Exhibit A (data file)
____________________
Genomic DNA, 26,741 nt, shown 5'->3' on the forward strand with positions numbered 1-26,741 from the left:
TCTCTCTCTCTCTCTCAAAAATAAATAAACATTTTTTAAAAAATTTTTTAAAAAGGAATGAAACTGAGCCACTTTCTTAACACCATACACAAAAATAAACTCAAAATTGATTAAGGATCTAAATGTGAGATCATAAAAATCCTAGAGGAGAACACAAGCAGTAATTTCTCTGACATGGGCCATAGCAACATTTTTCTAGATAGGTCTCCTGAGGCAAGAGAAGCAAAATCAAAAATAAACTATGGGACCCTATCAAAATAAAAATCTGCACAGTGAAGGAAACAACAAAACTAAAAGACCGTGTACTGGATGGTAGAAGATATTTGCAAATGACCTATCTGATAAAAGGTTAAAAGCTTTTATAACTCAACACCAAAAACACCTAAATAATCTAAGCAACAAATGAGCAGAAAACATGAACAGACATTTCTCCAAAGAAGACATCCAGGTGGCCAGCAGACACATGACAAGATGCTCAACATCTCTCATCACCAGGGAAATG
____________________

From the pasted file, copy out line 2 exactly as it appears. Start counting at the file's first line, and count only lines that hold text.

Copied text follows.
TCTCTCTCTCTCTCTCAAAAATAAATAAACATTTTTTAAAAAATTTTTTAAAAAGGAATGAAACTGAGCCACTTTCTTAACACCATACACAAAAATAAACTCAAAATTGATTAAGGATCTAAATGTGAGATCATAAAAATCCTAGAGGAGAACACAAGCAGTAATTTCTCTGACATGGGCCATAGCAACATTTTTCTAGATAGGTCTCCTGAGGCAAGAGAAGCAAAATCAAAAATAAACTATGGGACCCTATCAAAATAAAAATCTGCACAGTGAAGGAAACAACAAAACTAAAAGACCGTGTACTGGATGGTAGAAGATATTTGCAAATGACCTATCTGATAAAAGGTTAAAAGCTTTTATAACTCAACACCAAAAACACCTAAATAATCTAAGCAACAAATGAGCAGAAAACATGAACAGACATTTCTCCAAAGAAGACATCCAGGTGGCCAGCAGACACATGACAAGATGCTCAACATCTCTCATCACCAGGGAAATG